By Murray Sabrin | March 17th, 2012 - 11:20am
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The conviction of Dharun Ravi on March 15 on all counts of bias intimidation and invading the privacy of his roommate Tyler Clementi, who subsequently committed suicide, is a tragedy for everyone involved in this incident.  Ravi and Clementi shared a dorm room at Rutgers University in September 2010 when  Davi committed the crimes he was found guilty of on March 15.

A young gay man is dead, his family will never see him reach his potential as an aspiring violinist and another young man may serve several years in prison with hardened criminals and be forever tarnished as a “monster.” 

Gay activists have applauded the conviction as have others who have asserted that Ravi’s actions rise to the level of an unconscionable act of bias against a young gay man and therefore must be punished by the full force of the law, which could be as severe as a ten year prison term and deportation to his native India.

Although Ravi was not charged with causing Clementi’s suicide, the prosecution team claimed it would bring similar charges even if the target of the “intimidation” had not committed suicide.  Nevertheless, the charges against Ravi and the conviction on all the major counts raise some issues that reflect how our culture and now legal system have been transformed in the age of “entitlements.”

The facts of this case are not in dispute.  Ravi set up a webcam on his computer to “spy” on his roommate who was having an intimate encounter with another man.  However, are these actions of a vicious individual who wanted to harm and “intimidate” his roommate?  Clearly, Ravi violated Tyler’s privacy.  And that the proper punishment for that should have been sanctions by Rutgers, suspension or expulsion, not a criminal indictment by the government.   But the charge that Ravi engaged in “bias intimidation” because he made fun of his gay roommate on his Twitter account rose to the level of a “hate crime,” according to the prosecution.

The conviction of Ravi raises a far more troubling issue, the assault on free speech.  The American people’s free speech rights are unequivocal, the government—federal-state and local-- cannot prosecute us for engaging in unpopular, controversial or for that matter “insensitive” remarks.  But the New Jersey statute that prosecutors based their indictment of Ravi is a direct assault on the First Amendment. 

The First Amendment to the U.S. Constitution has been invoked to protect the rights of neo-Nazis to march in Jewish neighborhoods where Holocaust survivors live.  Could there be any more insensitive act than that?  And yet the American Civil Liberties Union defended the free speech rights of the neo-Nazis at considerable cost.  Some members withdraw their financial support, but to its credit the ACLU stood by its position, defending the right of everyone to voice their opinions, no matter how distasteful, disgusting or “hateful,” without fear of prosecution by the government.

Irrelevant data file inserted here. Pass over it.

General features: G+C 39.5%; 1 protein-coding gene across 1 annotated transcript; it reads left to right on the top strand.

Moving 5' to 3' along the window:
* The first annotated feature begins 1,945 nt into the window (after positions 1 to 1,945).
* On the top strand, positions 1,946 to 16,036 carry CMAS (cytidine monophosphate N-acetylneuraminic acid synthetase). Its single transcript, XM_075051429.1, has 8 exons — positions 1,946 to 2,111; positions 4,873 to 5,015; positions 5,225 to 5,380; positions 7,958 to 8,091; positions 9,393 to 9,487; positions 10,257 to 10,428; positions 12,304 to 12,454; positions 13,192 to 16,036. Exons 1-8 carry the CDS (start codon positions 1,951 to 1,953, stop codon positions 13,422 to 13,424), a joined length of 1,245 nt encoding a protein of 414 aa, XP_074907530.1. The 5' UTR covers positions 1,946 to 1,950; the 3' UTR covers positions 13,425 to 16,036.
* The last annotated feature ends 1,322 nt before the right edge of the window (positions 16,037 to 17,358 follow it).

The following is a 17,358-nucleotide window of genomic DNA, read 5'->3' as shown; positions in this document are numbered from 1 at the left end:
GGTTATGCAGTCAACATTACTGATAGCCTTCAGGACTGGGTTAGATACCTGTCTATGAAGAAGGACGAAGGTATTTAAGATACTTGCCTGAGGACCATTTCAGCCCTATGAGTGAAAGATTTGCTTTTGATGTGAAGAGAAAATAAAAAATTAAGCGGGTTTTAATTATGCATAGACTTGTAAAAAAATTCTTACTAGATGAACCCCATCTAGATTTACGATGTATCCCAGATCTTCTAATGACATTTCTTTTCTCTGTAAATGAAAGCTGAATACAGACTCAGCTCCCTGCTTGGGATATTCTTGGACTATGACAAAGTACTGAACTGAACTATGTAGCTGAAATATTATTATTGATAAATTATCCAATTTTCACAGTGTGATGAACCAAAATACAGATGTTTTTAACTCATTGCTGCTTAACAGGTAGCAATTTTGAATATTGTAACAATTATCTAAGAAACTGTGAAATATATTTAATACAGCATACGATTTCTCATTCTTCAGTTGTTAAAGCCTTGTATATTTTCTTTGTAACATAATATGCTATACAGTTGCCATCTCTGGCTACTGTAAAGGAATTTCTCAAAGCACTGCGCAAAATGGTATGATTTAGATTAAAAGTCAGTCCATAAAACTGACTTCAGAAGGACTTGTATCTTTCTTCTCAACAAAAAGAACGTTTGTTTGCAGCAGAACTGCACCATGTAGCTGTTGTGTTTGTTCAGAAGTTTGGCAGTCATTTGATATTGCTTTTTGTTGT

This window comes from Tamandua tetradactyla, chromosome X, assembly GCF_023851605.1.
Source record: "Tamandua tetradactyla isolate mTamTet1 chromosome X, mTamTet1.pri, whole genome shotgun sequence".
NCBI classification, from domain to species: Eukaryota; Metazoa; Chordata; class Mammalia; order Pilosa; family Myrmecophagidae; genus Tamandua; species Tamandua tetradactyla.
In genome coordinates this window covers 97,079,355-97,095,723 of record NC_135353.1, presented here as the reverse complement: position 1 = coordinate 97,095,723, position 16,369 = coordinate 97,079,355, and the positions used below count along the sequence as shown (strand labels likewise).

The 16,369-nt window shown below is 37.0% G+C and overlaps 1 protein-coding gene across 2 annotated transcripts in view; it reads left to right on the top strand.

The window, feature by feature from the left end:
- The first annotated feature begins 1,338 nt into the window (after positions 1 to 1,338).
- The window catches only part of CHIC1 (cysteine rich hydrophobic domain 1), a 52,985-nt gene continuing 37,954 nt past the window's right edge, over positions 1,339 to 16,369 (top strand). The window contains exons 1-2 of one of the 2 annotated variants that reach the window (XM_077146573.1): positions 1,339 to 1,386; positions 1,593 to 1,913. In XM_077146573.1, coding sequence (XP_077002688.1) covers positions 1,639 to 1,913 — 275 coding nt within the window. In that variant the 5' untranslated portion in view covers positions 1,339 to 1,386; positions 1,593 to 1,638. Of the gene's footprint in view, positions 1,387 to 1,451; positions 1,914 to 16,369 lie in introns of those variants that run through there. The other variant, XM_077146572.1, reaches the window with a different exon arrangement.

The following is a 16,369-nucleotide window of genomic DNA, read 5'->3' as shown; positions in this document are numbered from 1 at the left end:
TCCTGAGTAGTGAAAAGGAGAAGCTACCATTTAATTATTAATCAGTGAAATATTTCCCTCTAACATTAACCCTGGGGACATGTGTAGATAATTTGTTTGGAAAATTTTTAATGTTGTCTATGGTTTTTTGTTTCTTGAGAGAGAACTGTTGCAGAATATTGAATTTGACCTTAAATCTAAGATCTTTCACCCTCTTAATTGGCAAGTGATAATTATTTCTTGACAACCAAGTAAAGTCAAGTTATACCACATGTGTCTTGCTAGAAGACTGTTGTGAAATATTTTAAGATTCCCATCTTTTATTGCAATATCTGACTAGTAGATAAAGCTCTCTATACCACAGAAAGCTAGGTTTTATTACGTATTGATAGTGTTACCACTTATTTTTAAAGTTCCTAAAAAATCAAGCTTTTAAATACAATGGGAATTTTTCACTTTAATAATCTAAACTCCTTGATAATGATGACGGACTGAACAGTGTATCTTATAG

On this issue alone, the statute should be declared unconstitutional because a person’s “insensitive” remarks or nonviolent actions are not ‘crimes” in the sense of violating someone’s person and property.   In short, Davi’s boorish acts are not the same as those of a rapist, murderer, thief, kidnapper, carjacker, bank robber, etc.  Yet in the minds of prosecutors and legislators who wrote the law and voted for it, unkind acts and insensitive remarks, especially against so-called protected classes of people, have become felonies. 

If we apply this standard to all acts, then abortion should be outlawed, because it is a violent act against an innocent human life, and it is an act of bias, because no other class of human beings can be summarily killed by another human being with impunity.  Will the advocates of anti-bullying and bias intimidation laws include unborn children in the protected class of potential victims? 

Finally, government prosecutors were quick to charge Ravi with bias intimidation and invasion of privacy.  But isn’t that precisely what all levels of government do?  They invade our privacy with the income tax and property taxes, harass business owners with their regulations and they defraud us by printing dollars out of thin air, thereby debasing our  money.

And let’s not forget the greatest crimes of the federal government, waging unconstitutional wars, killing innocent civilian overseas, violating our privacy at the airports with sexually assaults, all “bias” crimes if there ever were ones.  In short, hooking up a webcam to a computer to view a roommate having an intimate encounter with another person, pales in comparison to the crimes of the federal government and their junior partners, state, county and local governments that harasses and expropriate money from productive citizens to feed the welfare-warfare state. 

Murray Sabrin is professor of finance at Ramapo College and blogs at www.MurraySabrin.com

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